A year ago, I spoke slow and careful, like picking rocks to step on when crossing a stream. My brain was able to pick out the words I wanted to say but then jamming them through whatever channels led to speech took time. If I hadn't taken the Adderall, often nothing came out. I'd just shake my head and sigh. If I had, I'd get through it like I was typing on a typewriter, hunt and peck.

Now, it's the opposite. I still write much more coherently than I speak because I'm bypassing that speaking
CDC Facebook page Head's Up--brain injury awareness
logjam, using language without a time limit, and with the ability to edit. But the jam seems to have broken free, with floating bits of language spilling out in every direction. I met one of my daughters' boyfriend for the first time yesterday and I could see her itching to make the "cut" gesture across her throat before I even said a word. I don't blame her. Sometimes I have no idea what I'm going to say before it comes out.

In the end, I said a few empty or nonsensical things, but also carried on a reasonable but brief conversation about boats. If she hadn't told him anything about my oddities, he probably thought I was just nervous, or he was, so the conversation was a little strange.  If she had, he probably thought "that's not so bad."

Which is good. That's what I'm going for. I often convince myself when I'm alone in a quiet room that there's absolutely nothing wrong with me, I'm fully recovered, and I feel terribly guilty for not being back to work, or at least not fully running my household. Then I put myself in a situation that's more demanding, and one after another of my cognitive issues pop up like--okay...what's that thing where you push the button on a preschool toy and something pops up?...no, that's not it. More like that game where you bop things? Little critters? Mole rats? Yeah--whac-a-mole. Like that. Speech. Organization. Overstimulation. Anxiety.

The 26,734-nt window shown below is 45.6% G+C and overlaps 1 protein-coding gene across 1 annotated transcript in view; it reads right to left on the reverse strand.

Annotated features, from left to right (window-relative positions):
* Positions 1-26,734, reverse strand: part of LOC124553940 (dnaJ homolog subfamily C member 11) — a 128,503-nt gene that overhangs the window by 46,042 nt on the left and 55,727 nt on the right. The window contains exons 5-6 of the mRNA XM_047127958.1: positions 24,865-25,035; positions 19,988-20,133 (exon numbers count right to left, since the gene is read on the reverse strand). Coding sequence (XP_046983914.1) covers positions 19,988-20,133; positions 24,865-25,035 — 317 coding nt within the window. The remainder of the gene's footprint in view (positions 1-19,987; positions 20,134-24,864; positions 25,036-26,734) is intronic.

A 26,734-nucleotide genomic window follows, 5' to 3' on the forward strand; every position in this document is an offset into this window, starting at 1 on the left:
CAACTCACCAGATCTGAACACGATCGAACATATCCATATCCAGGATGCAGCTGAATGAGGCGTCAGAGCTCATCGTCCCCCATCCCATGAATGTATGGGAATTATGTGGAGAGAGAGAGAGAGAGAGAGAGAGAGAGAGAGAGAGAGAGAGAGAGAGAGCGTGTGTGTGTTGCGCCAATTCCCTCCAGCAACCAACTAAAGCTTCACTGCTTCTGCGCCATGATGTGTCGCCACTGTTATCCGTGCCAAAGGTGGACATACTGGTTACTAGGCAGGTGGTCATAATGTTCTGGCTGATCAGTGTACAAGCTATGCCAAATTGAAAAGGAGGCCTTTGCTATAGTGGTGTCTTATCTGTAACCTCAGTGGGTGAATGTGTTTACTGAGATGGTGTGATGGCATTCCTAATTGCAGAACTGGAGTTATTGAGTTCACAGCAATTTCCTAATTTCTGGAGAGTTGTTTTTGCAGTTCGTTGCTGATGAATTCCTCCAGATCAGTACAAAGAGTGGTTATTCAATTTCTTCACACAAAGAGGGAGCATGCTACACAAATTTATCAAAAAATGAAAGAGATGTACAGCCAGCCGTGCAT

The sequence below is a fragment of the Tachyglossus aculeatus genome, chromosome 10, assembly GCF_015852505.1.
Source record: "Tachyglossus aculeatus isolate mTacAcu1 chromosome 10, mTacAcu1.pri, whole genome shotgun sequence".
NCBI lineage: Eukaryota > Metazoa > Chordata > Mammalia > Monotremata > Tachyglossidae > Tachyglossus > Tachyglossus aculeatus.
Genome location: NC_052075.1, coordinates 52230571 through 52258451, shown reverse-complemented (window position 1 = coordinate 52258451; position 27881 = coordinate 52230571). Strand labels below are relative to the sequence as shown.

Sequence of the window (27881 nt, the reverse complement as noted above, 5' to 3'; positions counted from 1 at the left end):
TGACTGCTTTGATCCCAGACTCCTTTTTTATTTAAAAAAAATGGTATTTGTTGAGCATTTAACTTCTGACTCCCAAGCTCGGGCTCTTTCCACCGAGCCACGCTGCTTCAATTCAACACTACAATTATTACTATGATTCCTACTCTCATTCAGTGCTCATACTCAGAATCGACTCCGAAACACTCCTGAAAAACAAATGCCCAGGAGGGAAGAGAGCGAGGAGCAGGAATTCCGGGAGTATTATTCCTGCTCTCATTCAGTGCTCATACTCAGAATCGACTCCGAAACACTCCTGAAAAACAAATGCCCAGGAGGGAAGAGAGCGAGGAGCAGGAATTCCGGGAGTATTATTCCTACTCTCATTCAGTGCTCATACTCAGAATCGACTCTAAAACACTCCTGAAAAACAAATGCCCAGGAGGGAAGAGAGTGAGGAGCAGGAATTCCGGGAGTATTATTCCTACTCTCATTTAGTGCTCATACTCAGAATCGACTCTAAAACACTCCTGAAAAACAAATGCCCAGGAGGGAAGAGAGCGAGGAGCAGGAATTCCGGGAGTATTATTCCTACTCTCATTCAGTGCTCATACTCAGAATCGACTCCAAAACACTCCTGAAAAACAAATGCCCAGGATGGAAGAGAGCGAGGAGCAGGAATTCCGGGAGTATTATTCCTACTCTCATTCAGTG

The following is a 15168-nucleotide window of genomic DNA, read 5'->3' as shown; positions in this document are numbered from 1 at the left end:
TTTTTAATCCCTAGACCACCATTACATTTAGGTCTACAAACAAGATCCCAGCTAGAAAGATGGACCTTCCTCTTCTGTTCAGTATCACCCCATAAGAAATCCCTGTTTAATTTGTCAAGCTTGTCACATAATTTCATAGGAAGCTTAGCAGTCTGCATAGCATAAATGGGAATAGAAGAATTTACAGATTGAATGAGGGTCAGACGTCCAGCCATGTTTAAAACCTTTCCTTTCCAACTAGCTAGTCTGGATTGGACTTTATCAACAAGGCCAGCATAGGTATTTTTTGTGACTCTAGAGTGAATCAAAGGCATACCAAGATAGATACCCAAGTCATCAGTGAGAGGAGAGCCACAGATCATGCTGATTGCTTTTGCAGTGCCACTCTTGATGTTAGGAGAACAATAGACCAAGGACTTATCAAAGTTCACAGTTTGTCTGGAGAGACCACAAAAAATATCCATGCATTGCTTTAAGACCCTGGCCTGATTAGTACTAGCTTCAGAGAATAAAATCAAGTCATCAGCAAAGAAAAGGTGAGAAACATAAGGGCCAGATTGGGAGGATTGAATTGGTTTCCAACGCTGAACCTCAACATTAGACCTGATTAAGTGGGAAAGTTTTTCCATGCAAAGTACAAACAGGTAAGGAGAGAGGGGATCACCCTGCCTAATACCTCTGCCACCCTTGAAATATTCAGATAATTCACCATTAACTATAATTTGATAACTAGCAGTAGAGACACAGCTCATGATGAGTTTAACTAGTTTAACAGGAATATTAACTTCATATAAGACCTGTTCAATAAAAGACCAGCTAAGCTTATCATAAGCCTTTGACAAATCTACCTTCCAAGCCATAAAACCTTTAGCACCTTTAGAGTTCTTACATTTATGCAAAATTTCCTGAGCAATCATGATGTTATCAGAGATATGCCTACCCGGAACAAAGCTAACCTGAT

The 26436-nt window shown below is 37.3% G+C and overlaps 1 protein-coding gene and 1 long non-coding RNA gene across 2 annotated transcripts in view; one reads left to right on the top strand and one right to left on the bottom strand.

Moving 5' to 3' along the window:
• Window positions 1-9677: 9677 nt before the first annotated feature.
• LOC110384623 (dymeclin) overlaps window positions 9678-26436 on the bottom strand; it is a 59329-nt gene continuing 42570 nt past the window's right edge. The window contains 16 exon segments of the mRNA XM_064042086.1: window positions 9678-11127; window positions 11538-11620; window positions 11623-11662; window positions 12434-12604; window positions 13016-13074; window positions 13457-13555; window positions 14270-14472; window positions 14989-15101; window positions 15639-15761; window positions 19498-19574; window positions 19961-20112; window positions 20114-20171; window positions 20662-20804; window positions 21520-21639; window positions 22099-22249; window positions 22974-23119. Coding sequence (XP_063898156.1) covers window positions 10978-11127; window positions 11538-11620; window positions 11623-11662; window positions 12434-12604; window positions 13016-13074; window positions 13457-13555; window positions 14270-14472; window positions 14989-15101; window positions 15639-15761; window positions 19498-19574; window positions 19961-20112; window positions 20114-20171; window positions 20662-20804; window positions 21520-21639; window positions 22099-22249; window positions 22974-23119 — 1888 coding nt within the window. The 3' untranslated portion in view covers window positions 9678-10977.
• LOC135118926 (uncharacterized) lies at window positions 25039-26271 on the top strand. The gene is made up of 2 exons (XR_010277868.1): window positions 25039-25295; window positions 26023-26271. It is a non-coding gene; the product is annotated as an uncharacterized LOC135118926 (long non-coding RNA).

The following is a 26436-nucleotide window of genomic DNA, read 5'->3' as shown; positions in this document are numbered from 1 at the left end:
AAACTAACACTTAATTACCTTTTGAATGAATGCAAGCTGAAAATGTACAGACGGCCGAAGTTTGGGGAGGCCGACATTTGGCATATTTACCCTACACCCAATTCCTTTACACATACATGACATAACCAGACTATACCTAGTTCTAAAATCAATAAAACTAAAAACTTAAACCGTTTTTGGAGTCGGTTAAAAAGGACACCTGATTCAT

Last weekend I went scrapbooking with my mother and cousin on the Cape. I should have known I was in trouble when it took me most of two days to organize last year's pictures and send 100 of them to be printed out at Walmart, but I thought this was a good start. I had pictures. There's no scrapbooking without them.

Our table, my daughter Sheyanne on the left, Mom on the right.
We hadn't gone to this place before, and I didn't know how the "crop" worked. It took me awhile (a few hours) to get my bearings and set-up, because I was disoriented. Very bright. Kind of loud. Used ear plugs, they hurt after a while, can't keep them in all day. Took a nap to try to clear mental fog. Tried to talk to cousin on one side and mother on other but it was so loud! And bright! Took paper out, took pictures out, moved them around and around, couldn't figure out how to position them right. Took an hour (yes, I kept looking around to see who was watching me as the timeframe stretched out) to figure out how to change the tape roll in my adhesive gun. Pulled out gum to help me focus. Took an extra Adderall. Watched the clock. Felt stupid. Moved more pictures. Stood. Sat. Smiled. Checked phone (I was anxious about my brother-in-law, who was very sick). Wandered through the store displays and bought a few things randomly. Got a few snacks. Looked at raffle prizes. Moved pictures again. Read through materials. Went to room and read my book for another twenty minutes. Took a shower and changed my clothes (hey! I can do something!). Came back in time for dinner, wasn't hungry (thanks Adderall, and terrible food). Had some coffee to help me